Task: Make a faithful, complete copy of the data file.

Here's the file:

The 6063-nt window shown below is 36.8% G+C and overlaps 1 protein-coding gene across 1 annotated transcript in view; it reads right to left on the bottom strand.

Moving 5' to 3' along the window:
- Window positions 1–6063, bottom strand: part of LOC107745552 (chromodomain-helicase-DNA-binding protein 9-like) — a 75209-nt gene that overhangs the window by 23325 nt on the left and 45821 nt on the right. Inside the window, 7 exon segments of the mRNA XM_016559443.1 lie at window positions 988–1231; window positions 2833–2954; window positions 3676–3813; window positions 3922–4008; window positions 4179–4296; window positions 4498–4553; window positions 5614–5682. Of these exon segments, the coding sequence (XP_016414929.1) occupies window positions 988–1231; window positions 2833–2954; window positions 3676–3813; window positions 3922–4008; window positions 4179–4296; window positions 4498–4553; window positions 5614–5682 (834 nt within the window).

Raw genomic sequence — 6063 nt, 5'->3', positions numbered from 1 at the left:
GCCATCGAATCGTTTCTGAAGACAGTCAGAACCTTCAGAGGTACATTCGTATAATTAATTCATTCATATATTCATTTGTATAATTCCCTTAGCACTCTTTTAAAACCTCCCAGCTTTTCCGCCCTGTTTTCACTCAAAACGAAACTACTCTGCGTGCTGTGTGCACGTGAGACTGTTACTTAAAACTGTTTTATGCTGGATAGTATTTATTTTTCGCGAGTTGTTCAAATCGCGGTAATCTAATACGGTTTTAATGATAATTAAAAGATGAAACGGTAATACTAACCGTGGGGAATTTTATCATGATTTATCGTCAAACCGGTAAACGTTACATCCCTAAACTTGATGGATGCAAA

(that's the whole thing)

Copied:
The 6063-nt window shown below is 36.8% G+C and overlaps 1 protein-coding gene across 1 annotated transcript in view; it reads right to left on the bottom strand.

Moving 5' to 3' along the window:
- Window positions 1–6063, bottom strand: part of LOC107745552 (chromodomain-helicase-DNA-binding protein 9-like) — a 75209-nt gene that overhangs the window by 23325 nt on the left and 45821 nt on the right. Inside the window, 7 exon segments of the mRNA XM_016559443.1 lie at window positions 988–1231; window positions 2833–2954; window positions 3676–3813; window positions 3922–4008; window positions 4179–4296; window positions 4498–4553; window positions 5614–5682. Of these exon segments, the coding sequence (XP_016414929.1) occupies window positions 988–1231; window positions 2833–2954; window positions 3676–3813; window positions 3922–4008; window positions 4179–4296; window positions 4498–4553; window positions 5614–5682 (834 nt within the window).

Raw genomic sequence — 6063 nt, 5'->3', positions numbered from 1 at the left:
GCCATCGAATCGTTTCTGAAGACAGTCAGAACCTTCAGAGGTACATTCGTATAATTAATTCATTCATATATTCATTTGTATAATTCCCTTAGCACTCTTTTAAAACCTCCCAGCTTTTCCGCCCTGTTTTCACTCAAAACGAAACTACTCTGCGTGCTGTGTGCACGTGAGACTGTTACTTAAAACTGTTTTATGCTGGATAGTATTTATTTTTCGCGAGTTGTTCAAATCGCGGTAATCTAATACGGTTTTAATGATAATTAAAAGATGAAACGGTAATACTAACCGTGGGGAATTTTATCATGATTTATCGTCAAACCGGTAAACGTTACATCCCTAAACTTGATGGATGCAAA